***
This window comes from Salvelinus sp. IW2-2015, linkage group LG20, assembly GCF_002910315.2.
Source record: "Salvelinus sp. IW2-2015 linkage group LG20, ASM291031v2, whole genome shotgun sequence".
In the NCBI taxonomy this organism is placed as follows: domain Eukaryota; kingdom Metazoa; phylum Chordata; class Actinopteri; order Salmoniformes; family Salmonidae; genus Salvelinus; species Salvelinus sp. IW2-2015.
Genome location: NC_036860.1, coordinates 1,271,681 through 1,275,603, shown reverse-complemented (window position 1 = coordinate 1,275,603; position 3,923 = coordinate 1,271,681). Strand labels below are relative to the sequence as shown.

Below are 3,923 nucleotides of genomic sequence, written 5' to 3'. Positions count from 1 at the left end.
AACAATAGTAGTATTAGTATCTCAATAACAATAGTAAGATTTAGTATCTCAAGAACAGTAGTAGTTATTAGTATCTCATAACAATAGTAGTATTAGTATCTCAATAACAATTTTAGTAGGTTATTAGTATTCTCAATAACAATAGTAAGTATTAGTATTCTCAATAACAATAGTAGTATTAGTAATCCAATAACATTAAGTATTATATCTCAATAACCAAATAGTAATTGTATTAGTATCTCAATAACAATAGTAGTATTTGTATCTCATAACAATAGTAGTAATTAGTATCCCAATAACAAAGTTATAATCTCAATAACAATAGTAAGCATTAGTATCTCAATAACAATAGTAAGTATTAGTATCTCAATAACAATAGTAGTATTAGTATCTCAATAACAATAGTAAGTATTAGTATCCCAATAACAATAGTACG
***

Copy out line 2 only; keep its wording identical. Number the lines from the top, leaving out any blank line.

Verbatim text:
Source record: "Salvelinus sp. IW2-2015 linkage group LG20, ASM291031v2, whole genome shotgun sequence".